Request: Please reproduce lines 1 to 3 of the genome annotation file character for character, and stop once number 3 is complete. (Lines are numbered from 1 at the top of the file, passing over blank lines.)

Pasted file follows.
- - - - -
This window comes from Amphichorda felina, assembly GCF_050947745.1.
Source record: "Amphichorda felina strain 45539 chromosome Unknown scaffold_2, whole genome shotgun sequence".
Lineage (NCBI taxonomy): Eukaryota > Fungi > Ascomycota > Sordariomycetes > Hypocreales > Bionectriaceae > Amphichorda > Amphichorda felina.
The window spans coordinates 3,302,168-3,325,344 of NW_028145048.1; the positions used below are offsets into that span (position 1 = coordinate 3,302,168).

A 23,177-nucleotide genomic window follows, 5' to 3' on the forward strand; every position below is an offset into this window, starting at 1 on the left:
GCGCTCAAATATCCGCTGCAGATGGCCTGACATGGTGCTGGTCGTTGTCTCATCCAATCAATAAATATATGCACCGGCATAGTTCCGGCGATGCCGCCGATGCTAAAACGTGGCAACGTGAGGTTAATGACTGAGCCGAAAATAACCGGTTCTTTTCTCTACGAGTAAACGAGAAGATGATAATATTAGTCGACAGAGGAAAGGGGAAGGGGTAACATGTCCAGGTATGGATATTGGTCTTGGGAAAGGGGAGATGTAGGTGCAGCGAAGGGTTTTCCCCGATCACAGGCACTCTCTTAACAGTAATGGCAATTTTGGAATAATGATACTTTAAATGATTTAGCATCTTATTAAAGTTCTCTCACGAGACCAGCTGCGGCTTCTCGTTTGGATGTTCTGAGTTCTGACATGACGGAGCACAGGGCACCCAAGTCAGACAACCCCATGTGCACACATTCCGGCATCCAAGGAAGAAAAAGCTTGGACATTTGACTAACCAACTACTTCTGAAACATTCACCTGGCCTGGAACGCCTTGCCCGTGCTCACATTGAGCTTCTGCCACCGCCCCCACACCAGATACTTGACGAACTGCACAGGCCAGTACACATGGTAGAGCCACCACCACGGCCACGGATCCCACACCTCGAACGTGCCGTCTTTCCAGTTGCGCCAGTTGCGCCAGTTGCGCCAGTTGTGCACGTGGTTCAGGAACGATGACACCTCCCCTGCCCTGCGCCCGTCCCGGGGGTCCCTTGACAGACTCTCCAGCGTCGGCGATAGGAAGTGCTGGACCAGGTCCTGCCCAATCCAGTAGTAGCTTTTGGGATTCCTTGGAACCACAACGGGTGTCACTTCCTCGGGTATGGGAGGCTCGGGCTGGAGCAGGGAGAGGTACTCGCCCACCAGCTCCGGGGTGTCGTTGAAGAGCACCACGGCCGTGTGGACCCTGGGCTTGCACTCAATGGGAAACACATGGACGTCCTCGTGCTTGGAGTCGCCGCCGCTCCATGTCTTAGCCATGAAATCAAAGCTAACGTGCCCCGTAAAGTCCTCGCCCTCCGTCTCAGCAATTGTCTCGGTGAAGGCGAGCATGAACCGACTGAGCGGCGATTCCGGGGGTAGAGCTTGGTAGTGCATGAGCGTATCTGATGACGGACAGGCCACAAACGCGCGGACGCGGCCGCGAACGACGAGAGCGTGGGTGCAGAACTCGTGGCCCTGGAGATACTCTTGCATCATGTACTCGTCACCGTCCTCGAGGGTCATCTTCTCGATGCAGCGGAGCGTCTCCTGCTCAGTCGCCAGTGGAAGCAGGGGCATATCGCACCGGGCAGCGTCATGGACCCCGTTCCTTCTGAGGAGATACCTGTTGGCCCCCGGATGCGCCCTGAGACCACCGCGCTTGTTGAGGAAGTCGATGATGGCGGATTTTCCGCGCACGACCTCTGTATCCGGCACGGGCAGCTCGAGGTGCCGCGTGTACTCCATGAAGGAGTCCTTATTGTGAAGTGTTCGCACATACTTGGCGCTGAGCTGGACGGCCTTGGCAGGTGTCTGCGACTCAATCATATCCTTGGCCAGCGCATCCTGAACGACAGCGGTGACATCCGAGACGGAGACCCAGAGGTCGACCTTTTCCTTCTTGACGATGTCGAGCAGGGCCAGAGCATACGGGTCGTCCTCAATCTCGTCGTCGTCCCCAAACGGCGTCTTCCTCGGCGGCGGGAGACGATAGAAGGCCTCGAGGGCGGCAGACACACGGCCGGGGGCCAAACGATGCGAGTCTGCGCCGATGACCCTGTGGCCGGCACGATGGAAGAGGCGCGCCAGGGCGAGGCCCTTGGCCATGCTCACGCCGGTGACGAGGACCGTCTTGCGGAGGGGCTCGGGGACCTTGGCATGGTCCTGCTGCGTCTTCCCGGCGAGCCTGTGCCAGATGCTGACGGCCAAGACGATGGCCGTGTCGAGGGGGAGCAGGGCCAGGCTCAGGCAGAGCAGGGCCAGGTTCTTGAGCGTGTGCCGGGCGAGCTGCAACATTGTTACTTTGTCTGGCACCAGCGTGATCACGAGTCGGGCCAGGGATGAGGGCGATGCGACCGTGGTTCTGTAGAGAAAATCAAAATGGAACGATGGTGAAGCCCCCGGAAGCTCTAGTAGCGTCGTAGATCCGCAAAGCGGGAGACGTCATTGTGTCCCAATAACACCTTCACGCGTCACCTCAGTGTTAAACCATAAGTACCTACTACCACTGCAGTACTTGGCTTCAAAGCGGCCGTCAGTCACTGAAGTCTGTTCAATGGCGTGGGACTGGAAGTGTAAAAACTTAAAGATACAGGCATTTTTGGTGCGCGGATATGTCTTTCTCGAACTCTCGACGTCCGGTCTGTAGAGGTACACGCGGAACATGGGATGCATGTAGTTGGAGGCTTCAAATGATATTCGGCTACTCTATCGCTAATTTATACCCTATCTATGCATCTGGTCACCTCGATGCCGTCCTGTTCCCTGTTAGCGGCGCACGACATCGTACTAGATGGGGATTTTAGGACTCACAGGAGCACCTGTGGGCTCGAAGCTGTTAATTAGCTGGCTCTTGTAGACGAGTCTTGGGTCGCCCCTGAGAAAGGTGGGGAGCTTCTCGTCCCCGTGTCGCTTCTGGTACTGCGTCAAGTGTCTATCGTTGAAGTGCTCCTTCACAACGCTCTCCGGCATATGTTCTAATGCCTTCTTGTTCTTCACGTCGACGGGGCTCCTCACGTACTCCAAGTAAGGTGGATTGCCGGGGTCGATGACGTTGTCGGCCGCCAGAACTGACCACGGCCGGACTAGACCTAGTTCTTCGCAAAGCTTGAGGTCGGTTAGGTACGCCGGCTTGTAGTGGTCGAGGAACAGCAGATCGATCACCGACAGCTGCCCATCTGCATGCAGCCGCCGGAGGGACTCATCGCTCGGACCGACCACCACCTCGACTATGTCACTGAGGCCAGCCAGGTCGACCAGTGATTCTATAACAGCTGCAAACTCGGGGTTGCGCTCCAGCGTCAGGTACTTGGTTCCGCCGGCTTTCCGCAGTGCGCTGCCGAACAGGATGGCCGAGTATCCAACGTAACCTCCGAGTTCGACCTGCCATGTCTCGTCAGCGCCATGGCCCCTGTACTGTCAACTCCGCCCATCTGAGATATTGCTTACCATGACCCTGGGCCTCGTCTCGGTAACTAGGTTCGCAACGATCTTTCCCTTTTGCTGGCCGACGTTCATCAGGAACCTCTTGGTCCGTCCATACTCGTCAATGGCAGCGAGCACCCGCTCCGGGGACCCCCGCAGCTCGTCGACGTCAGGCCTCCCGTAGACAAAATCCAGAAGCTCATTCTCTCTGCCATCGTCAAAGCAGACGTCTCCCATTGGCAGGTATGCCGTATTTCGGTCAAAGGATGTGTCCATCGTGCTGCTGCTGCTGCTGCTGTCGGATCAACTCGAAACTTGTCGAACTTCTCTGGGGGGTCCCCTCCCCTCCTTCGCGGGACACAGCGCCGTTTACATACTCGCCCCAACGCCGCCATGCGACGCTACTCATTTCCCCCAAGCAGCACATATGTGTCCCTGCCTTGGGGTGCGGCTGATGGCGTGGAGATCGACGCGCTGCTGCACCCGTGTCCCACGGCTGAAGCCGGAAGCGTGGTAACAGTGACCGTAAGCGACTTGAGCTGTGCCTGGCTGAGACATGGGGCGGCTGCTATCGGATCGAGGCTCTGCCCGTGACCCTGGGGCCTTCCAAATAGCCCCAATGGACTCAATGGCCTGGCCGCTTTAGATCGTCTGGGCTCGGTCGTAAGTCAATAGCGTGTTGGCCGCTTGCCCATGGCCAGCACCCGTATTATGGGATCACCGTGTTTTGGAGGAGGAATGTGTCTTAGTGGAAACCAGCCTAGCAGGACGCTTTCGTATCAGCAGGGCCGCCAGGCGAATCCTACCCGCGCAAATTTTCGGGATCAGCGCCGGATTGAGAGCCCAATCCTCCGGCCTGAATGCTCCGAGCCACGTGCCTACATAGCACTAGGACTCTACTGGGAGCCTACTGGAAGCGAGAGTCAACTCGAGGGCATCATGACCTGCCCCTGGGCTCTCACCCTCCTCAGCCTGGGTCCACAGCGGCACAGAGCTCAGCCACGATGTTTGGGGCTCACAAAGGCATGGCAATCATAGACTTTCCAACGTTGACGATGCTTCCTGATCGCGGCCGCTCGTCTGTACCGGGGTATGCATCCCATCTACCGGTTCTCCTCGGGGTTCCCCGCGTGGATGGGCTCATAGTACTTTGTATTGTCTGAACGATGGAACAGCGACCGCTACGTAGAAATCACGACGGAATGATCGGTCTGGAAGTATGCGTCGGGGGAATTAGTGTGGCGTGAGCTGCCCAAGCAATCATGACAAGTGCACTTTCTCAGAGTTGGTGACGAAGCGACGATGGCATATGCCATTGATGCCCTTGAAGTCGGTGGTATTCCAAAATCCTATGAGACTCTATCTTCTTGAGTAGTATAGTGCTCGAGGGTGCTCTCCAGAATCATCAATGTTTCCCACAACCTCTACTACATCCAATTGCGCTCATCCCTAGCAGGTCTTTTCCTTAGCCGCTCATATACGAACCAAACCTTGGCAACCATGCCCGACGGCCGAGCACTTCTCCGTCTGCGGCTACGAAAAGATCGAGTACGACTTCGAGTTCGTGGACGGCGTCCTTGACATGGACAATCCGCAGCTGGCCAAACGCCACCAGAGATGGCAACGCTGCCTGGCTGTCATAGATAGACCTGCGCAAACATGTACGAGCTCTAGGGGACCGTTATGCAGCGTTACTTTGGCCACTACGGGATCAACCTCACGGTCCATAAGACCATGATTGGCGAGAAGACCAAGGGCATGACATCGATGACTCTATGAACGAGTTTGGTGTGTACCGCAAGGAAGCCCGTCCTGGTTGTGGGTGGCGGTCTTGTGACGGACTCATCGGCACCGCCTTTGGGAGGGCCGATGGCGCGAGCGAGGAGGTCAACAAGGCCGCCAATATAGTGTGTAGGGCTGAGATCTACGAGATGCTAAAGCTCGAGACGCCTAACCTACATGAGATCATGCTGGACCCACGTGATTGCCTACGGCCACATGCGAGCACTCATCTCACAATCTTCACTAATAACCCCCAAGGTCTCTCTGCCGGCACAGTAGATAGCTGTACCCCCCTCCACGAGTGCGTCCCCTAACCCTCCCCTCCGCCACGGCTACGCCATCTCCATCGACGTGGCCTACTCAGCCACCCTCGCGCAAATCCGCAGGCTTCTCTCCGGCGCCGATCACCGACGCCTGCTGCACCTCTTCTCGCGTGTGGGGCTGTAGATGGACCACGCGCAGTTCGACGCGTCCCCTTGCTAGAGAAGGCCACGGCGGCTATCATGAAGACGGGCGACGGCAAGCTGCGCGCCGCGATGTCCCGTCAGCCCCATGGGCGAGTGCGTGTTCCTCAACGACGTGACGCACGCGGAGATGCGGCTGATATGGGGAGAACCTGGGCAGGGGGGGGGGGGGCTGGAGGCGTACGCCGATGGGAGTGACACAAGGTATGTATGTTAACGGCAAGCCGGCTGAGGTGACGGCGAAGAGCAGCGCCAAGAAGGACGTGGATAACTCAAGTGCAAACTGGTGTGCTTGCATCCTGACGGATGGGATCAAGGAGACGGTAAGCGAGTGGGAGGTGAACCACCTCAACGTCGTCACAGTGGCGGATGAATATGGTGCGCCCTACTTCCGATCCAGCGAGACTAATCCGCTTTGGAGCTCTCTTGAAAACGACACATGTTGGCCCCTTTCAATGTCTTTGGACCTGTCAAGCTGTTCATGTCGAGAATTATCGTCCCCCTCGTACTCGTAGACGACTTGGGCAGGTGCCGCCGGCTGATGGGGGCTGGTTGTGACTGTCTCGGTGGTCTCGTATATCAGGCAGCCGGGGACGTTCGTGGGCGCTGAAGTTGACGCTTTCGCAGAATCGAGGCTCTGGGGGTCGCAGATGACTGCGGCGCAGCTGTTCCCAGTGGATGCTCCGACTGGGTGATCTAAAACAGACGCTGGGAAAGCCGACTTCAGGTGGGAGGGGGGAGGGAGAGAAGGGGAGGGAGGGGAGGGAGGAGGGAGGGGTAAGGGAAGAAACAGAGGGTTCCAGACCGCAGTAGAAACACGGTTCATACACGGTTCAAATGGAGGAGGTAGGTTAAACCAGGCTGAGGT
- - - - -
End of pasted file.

This window comes from Amphichorda felina, assembly GCF_050947745.1.
Source record: "Amphichorda felina strain 45539 chromosome Unknown scaffold_2, whole genome shotgun sequence".
Lineage (NCBI taxonomy): Eukaryota > Fungi > Ascomycota > Sordariomycetes > Hypocreales > Bionectriaceae > Amphichorda > Amphichorda felina.